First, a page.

Companies who don’t allow remote work are saving billions of dollars by costing their employees long-term wealth.

Photo by: Lisa-S/shutterstock.com

The American commute is the worst it’s been. More of us than ever are commuting at least 90 minutes one-way, and our average commute time as a nation is one hour per day.

After the pandemic sent most office workers home, multiple studies have shown that productivity hasn’t suffered.

In the future, the daily commute could become an obsolete tradition for many of us. …


Plus 4 more excellent reasons to never go back to the office.

Photo by: Movie Stills DB

“Human beings weren’t meant to sit in little cubicles, staring at computer screens all day.”

— Peter Gibbons, Office Space (1999)

In the movie Office Space, Peter Gibbons hates his job. He isn’t going to go anymore.

“You’re just not gonna go?” his friend Joanna asks. “Won’t you get fired?”

“I don’t know,” Peter says. “But I really don’t like it, so I’m not gonna go.”

“So you’re gonna quit?”

“No, no, not really, I’m just not gonna go.”

“Okay,” Joanna nods. “So what are you gonna do about money and bills?”

“Y’know, I never really liked paying bills? …


Anonymous social media site Blind shows the real reasons CEOs like Tim Cook want workers back in the office post-pandemic

Photo by: Sarah Pflug

Tim Cook wants Apple workers back at the office.

He and many other insecure executives who initially praised remote work now miss the “hum” of activity. He elaborated in a letter to his staff. I’ve paraphrased his message below, with some poetic license.


And what that can teach you about how NOT to handle anger in your relationships

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1. Grandma Anonymous

“You don’t have enough sense to raise pigs,” Grandma Josephine wrote in a letter to my mother just after I was born. Signed, Anonymous.

Another time, Grandma Josephine told Mom that her kids look just like her and that’s why she finds her grandchildren so repulsive. Signed, Anonymous.

Despite the author’s halfhearted attempt at a concealed identity, Mom swore she recognized Grandma’s handwriting from Christmas cards.

We guessed she signed them with her alter ego Anonymous because she wanted to express her anger, but thought signing her real name might make it awkward when she showed up for dinner the…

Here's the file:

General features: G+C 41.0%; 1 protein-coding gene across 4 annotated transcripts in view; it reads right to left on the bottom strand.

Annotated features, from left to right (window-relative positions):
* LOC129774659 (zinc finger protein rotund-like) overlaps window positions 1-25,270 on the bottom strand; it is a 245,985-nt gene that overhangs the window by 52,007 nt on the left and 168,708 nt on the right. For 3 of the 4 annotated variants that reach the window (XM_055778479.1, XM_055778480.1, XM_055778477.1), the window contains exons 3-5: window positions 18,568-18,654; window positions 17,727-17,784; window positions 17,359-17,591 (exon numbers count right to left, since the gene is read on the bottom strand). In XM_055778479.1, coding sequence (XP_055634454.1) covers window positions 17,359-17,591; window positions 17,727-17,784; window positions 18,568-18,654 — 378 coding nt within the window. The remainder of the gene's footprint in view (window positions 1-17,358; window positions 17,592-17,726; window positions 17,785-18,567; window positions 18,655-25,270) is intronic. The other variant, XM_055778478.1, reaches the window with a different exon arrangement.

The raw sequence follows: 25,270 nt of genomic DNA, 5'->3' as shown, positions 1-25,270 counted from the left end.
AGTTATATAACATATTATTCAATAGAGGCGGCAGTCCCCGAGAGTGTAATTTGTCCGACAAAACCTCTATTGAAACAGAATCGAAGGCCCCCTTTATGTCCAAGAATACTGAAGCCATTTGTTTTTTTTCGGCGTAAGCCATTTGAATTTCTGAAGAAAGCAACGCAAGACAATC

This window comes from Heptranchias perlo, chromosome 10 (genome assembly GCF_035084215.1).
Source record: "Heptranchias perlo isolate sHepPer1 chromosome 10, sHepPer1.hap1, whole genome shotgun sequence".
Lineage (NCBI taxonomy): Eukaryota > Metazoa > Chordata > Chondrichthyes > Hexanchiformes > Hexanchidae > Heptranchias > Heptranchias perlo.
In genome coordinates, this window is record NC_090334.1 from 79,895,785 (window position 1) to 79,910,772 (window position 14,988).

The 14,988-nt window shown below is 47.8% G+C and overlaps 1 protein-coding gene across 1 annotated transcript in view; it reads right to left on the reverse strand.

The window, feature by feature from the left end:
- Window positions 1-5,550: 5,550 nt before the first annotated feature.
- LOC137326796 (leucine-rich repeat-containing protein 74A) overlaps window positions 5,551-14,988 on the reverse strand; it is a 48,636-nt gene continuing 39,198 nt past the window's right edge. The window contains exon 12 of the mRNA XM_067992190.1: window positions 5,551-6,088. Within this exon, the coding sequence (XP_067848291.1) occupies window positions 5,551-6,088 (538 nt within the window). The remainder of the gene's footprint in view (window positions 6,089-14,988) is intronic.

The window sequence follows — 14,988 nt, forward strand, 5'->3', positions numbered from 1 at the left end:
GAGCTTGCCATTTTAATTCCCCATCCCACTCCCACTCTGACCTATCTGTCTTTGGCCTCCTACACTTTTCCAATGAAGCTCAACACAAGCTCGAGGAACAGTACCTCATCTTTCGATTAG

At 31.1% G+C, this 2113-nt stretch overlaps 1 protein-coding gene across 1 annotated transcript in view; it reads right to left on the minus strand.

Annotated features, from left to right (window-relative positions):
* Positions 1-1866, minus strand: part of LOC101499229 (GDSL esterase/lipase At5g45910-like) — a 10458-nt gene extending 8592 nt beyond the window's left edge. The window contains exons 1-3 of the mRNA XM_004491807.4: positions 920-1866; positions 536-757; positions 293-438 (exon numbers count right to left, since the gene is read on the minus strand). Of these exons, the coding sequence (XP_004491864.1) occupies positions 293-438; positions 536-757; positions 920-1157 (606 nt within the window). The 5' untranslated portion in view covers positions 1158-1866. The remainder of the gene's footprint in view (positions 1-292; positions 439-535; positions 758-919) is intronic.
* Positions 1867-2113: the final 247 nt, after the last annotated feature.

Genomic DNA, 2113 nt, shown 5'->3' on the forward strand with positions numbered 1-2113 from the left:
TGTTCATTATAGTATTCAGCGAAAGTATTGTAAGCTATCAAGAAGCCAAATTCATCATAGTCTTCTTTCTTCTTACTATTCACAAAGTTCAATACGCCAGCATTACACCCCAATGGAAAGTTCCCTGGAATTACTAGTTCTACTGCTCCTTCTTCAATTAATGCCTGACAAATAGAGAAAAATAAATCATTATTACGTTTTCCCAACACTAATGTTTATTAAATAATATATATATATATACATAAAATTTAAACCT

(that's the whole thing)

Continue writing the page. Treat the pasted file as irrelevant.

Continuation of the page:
The rules change when you move from Appalachia to San Francisco.

Aerial panorama of San-Francisco by Alex Yuzhakov/Shutterstock.com

When I announced I was moving from West Virginia to San Francisco, everyone agreed it would be a different world, but no one warned me about city people.

Everyone in my hometown was too busy talking about the buildings.

“The buildings will be so tall!” they said. Thanks, Debbie. Super helpful.

They should’ve warned me about the life forms inside the buildings: city people. City people are the inhabitants of this new alien planet. Their customs are getting sushi “real quick” and taking ski trips to Tahoe. …


by Kaspars Grinvalds/Shutterstock.com

Something embarrassing happened to me a few weeks ago.

I realized I was wrong.

Being wrong isn’t always embarrassing, but I was so convinced that I’d been right. How certain you are, is proportional to how embarrassed you’ll be, when you find out you’re wrong.

The Clown and the Asshole

Here’s the situation: I’m a clown. I’m an asshole. I like to say provocative things. I like reactions (or I claim to.)

When I share one of these half-cocked, unpopular opinions, people might think this means I’m attached to them. In actuality, I’m just suspicious of consensus. I’m a master of devil’s advocate arguments. …


It’s February. No one remembers you had “food poisoning” last year.

by Sam72/Shutterstock.com

A lot of my coworkers told me “Happy New Year” this year. Everyone looked me right in the eye when they said it, and John from Accounting had the balls to ask why I hadn’t responded to his “Happy New Year” text he wrote specially for me and his 200 other contacts.

I’ve never liked the new year. Strangers telling you their resolutions, followed by thirty days of writing the date wrong — what’s not to hate?

That said, now that January’s over, I remembered one thing I love about the new year — everyone’s forgotten about the last-minute excuses…


When your partner asks you for a threesome you don’t want, use these tips to sabotage it!

Photo by Priscilla Du Preez on Unsplash

Your partner asks you for a threesome. You aren’t into it, but their half of the rent is too high to make it a thing. Instead, you’ll go along as a saboteur and teach your partner they never really wanted a threesome in the first place.

Here’s how you’ll pull it off.

Take the lead.

Make your partner believe you can’t wait to share their genitals with someone else’s genitals. Your attitude is, Yes indeedy, the idea of crowding up our bed with another person’s stank sounds awesome!

To prove it, you’ll take the lead on the threesome project. The first step? …


How to sit between your diagnosis and your dysfunctional family.

by Everett Collection/Shutterstock.com

Watch out for the mugger who gives noogies.

I’m standing on Mom’s front porch when someone puts a knife to my back.

“Better watch out,” my oldest brother growls. “I thought since you lived in the big city now, you’d be on your toes. What if I was a mugger? I’d have you!”

He flips his pocketknife away and giggles.

I forgot how he could be. Moving across the country can help you forget. This is the first time I’ve been back in my hometown in West Virginia in three years.

I smell Mom’s baked chicken through the kitchen window and head inside for dinner. My brother blocks…

Sherry Mayle

Appalachian comedy writer living in San Francisco. Laughter is the best medicine if you don’t have any real medicine. sherrymayle.com to subscribe.

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